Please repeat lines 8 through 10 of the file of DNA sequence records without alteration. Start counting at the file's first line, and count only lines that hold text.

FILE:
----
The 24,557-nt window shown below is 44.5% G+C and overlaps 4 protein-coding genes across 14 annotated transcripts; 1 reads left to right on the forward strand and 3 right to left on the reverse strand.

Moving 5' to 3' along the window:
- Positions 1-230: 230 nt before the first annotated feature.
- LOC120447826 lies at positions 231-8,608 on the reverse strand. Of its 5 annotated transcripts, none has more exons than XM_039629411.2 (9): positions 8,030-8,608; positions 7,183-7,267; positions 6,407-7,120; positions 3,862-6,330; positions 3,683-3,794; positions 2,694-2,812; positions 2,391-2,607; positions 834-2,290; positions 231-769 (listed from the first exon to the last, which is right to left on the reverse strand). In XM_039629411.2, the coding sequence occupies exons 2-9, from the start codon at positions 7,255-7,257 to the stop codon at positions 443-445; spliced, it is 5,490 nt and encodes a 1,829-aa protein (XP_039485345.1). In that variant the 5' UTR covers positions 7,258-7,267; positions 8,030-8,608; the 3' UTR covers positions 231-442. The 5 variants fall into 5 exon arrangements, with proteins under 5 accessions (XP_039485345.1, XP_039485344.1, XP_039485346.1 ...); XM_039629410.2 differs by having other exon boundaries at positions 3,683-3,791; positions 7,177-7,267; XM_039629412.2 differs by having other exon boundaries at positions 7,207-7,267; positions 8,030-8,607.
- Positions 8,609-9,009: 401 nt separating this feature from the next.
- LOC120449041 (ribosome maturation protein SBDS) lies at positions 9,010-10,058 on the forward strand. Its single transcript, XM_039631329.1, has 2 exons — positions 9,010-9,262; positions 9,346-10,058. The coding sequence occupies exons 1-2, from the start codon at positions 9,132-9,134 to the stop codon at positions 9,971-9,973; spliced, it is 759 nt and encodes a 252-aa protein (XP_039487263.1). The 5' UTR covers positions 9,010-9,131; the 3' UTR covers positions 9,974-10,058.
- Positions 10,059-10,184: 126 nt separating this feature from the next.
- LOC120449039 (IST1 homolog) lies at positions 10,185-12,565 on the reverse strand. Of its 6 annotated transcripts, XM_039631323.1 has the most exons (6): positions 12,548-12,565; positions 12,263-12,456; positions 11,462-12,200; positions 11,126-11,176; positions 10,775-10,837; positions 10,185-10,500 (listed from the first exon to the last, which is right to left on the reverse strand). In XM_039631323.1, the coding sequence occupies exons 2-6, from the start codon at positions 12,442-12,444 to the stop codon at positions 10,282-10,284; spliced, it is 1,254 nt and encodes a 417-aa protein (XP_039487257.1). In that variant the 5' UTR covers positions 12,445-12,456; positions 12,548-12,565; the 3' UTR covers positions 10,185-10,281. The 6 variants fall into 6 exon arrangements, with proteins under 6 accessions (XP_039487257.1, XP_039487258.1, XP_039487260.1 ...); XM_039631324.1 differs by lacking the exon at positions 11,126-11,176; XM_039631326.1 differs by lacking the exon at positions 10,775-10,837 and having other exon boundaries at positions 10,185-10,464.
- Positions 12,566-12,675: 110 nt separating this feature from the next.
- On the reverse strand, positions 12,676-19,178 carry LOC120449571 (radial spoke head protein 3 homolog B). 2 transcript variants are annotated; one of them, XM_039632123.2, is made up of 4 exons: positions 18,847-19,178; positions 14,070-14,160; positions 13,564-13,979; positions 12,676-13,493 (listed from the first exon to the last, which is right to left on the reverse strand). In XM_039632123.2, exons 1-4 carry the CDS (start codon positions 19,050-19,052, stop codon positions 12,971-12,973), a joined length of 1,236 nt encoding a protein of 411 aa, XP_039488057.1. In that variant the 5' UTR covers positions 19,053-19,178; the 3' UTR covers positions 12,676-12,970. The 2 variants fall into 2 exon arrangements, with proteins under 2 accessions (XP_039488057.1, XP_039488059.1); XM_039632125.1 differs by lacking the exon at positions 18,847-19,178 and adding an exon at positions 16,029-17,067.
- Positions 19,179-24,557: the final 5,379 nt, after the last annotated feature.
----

- LOC120449039 (IST1 homolog) lies at positions 10,185-12,565 on the reverse strand. Of its 6 annotated transcripts, XM_039631323.1 has the most exons (6): positions 12,548-12,565; positions 12,263-12,456; positions 11,462-12,200; positions 11,126-11,176; positions 10,775-10,837; positions 10,185-10,500 (listed from the first exon to the last, which is right to left on the reverse strand). In XM_039631323.1, the coding sequence occupies exons 2-6, from the start codon at positions 12,442-12,444 to the stop codon at positions 10,282-10,284; spliced, it is 1,254 nt and encodes a 417-aa protein (XP_039487257.1). In that variant the 5' UTR covers positions 12,445-12,456; positions 12,548-12,565; the 3' UTR covers positions 10,185-10,281. The 6 variants fall into 6 exon arrangements, with proteins under 6 accessions (XP_039487257.1, XP_039487258.1, XP_039487260.1 ...); XM_039631324.1 differs by lacking the exon at positions 11,126-11,176; XM_039631326.1 differs by lacking the exon at positions 10,775-10,837 and having other exon boundaries at positions 10,185-10,464.
- Positions 12,566-12,675: 110 nt separating this feature from the next.
- On the reverse strand, positions 12,676-19,178 carry LOC120449571 (radial spoke head protein 3 homolog B). 2 transcript variants are annotated; one of them, XM_039632123.2, is made up of 4 exons: positions 18,847-19,178; positions 14,070-14,160; positions 13,564-13,979; positions 12,676-13,493 (listed from the first exon to the last, which is right to left on the reverse strand). In XM_039632123.2, exons 1-4 carry the CDS (start codon positions 19,050-19,052, stop codon positions 12,971-12,973), a joined length of 1,236 nt encoding a protein of 411 aa, XP_039488057.1. In that variant the 5' UTR covers positions 19,053-19,178; the 3' UTR covers positions 12,676-12,970. The 2 variants fall into 2 exon arrangements, with proteins under 2 accessions (XP_039488057.1, XP_039488059.1); XM_039632125.1 differs by lacking the exon at positions 18,847-19,178 and adding an exon at positions 16,029-17,067.